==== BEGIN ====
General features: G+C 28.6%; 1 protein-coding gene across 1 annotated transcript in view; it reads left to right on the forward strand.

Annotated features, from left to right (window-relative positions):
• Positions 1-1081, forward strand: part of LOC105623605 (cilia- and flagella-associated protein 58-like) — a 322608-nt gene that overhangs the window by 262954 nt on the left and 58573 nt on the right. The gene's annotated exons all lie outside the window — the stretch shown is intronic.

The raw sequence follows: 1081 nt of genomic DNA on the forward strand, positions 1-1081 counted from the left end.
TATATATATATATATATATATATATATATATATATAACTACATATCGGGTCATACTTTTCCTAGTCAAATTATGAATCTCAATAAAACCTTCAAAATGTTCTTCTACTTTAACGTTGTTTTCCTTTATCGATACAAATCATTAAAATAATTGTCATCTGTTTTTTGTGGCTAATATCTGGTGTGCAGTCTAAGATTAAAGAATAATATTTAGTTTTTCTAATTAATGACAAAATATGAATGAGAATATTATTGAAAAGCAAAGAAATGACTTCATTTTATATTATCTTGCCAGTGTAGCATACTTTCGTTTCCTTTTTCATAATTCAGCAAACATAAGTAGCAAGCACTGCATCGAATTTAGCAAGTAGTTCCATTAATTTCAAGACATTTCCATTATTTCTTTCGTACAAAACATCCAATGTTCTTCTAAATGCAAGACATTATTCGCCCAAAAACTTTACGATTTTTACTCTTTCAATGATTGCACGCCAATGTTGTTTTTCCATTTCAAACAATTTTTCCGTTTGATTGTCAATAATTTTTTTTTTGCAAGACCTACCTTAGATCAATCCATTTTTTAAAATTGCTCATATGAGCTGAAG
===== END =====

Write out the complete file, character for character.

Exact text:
General features: G+C 28.6%; 1 protein-coding gene across 1 annotated transcript in view; it reads left to right on the forward strand.

Annotated features, from left to right (window-relative positions):
• Positions 1-1081, forward strand: part of LOC105623605 (cilia- and flagella-associated protein 58-like) — a 322608-nt gene that overhangs the window by 262954 nt on the left and 58573 nt on the right. The gene's annotated exons all lie outside the window — the stretch shown is intronic.

The raw sequence follows: 1081 nt of genomic DNA on the forward strand, positions 1-1081 counted from the left end.
TATATATATATATATATATATATATATATATATATAACTACATATCGGGTCATACTTTTCCTAGTCAAATTATGAATCTCAATAAAACCTTCAAAATGTTCTTCTACTTTAACGTTGTTTTCCTTTATCGATACAAATCATTAAAATAATTGTCATCTGTTTTTTGTGGCTAATATCTGGTGTGCAGTCTAAGATTAAAGAATAATATTTAGTTTTTCTAATTAATGACAAAATATGAATGAGAATATTATTGAAAAGCAAAGAAATGACTTCATTTTATATTATCTTGCCAGTGTAGCATACTTTCGTTTCCTTTTTCATAATTCAGCAAACATAAGTAGCAAGCACTGCATCGAATTTAGCAAGTAGTTCCATTAATTTCAAGACATTTCCATTATTTCTTTCGTACAAAACATCCAATGTTCTTCTAAATGCAAGACATTATTCGCCCAAAAACTTTACGATTTTTACTCTTTCAATGATTGCACGCCAATGTTGTTTTTCCATTTCAAACAATTTTTCCGTTTGATTGTCAATAATTTTTTTTTTGCAAGACCTACCTTAGATCAATCCATTTTTTAAAATTGCTCATATGAGCTGAAG